This is what us Gooners were told before the international break and yet after the weekend's games we've actually extended our lead at the top including our lead over United.
The only criticism I have of AVB is he needs to remember who he's managing. As much as I hate that lot up the road you can't say they don't entertain. Spurs need to go back to their roots - bring back Adebayor as the focal point of the attack and get all those tricky players you signed supporting him up front. But make sure you get Paul McKenna in to persuade Ade he's making his debut as he always scores in his first game.
Three points in the next game and everyone will forget about the loss at City. It's three points lost but only three points currently. Go for three rather than one point in the next game and I can see Spurs back in the mix for the Champions league places.
Graham Simons, Gooner, Norf London
Spurs And Tactics
A mail on Spurs. Tactics are making them less effective. There are two huge problems that need addressing, or they will be losing more games than winning for the rest of the season.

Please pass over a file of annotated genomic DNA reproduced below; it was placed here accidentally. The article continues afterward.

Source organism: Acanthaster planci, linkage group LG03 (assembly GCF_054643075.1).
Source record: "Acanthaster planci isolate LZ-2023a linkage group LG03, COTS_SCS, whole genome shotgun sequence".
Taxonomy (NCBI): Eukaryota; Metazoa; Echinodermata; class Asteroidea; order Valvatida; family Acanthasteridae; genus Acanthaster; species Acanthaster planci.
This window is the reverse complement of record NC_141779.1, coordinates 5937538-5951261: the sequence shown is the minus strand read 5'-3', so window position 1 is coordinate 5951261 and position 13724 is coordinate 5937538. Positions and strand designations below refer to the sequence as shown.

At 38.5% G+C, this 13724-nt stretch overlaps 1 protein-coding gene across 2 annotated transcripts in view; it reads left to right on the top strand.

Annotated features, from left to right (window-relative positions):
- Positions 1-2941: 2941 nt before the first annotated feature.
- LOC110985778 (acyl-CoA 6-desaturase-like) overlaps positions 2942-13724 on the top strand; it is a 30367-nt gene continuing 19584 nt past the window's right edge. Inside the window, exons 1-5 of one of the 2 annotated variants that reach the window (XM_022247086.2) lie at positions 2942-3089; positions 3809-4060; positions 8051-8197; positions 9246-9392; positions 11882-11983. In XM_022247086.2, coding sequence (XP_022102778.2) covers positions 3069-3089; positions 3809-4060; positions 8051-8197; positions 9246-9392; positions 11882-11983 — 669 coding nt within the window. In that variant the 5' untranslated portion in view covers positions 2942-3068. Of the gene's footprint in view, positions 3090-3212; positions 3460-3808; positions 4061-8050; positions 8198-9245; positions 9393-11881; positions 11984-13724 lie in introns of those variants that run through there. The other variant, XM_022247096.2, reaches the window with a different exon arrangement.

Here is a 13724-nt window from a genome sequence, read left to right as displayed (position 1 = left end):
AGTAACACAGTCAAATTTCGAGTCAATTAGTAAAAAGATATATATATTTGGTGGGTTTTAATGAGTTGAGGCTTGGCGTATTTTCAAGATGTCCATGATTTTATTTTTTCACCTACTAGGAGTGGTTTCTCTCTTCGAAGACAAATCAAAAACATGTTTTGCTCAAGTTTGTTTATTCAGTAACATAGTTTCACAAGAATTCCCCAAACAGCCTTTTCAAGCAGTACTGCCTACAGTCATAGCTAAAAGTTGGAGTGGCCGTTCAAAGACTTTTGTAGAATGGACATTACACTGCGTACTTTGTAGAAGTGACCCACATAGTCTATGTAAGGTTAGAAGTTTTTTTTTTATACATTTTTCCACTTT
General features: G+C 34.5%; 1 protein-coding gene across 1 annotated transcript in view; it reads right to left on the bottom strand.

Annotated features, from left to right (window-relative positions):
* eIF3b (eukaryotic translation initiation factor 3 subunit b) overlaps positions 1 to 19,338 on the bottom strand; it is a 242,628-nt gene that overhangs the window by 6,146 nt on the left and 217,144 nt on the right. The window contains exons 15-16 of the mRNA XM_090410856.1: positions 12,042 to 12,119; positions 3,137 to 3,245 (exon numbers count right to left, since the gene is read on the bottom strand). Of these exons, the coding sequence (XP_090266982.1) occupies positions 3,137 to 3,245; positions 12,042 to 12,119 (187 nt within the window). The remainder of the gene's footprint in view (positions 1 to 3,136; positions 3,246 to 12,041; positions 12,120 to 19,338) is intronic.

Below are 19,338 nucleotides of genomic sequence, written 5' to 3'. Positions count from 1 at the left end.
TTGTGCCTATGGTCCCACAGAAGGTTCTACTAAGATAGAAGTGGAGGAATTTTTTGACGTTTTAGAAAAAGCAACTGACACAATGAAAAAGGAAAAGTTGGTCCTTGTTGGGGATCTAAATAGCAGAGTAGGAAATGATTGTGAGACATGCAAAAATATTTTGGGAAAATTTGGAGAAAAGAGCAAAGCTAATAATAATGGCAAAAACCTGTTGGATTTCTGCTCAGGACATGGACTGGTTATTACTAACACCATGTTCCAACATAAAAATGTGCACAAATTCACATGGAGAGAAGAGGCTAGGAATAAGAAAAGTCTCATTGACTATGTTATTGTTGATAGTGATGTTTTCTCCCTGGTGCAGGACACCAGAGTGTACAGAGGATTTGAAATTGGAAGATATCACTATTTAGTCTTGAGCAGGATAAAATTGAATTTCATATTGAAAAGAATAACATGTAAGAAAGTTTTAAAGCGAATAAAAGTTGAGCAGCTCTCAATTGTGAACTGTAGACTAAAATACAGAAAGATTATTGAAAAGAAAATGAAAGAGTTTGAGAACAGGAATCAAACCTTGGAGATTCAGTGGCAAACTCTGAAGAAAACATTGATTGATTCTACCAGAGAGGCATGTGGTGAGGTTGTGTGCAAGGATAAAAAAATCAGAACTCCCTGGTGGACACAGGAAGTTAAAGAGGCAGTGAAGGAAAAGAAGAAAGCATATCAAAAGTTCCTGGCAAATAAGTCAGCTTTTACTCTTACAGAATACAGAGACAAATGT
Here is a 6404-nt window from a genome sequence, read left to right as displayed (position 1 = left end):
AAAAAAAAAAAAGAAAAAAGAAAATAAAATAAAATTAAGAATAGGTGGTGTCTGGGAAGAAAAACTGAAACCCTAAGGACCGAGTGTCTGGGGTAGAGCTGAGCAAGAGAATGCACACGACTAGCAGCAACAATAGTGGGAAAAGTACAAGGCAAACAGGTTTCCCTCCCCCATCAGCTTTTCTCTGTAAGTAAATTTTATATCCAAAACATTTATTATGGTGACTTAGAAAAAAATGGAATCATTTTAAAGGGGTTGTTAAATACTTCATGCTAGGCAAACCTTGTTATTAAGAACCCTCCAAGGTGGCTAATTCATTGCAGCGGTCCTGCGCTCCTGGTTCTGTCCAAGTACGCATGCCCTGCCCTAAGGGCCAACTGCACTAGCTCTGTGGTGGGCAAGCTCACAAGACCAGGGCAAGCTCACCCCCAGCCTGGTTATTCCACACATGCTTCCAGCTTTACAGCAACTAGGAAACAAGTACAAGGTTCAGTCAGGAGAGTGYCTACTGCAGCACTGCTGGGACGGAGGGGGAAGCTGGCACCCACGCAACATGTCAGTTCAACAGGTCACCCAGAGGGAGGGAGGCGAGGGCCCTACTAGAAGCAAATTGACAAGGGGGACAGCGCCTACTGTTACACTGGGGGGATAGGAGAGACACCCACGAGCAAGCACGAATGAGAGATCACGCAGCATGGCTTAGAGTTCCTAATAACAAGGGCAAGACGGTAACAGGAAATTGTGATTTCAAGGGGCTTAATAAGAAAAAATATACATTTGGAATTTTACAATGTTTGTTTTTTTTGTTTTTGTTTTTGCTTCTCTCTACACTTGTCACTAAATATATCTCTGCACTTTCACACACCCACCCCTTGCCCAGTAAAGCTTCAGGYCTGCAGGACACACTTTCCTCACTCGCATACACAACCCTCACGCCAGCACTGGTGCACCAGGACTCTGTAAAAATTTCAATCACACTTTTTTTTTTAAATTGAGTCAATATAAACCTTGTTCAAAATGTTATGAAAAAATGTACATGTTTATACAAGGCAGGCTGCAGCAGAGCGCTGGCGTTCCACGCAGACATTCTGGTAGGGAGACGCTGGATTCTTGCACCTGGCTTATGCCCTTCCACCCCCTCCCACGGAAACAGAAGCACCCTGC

* The aren't getting enough bodies into the box on a regular enough basis. This all stems from playing two defensive midfielders with limited technical ability and instruction to break up play by sitting, essentially. The pattern of attack almost always breaks down for Spurs just past the halfway line. As neither Sandro or Paulinho is inclined to overlap or to stray too far from central midfield (or even be remotely adventurous), they are giving little option to their wingers for inside passes and keeping moves going. Similarly, when the wingers to get to the byline, neither make late runs to the edge of the area for cutbacks or second balls. The system is set up to overload the flanks. This is all well and good, but let's say that Lennon and Walker play to make space on the right wing. For whom and for what? The disinclination of either to get on the end of anything makes for most attacks breaking down.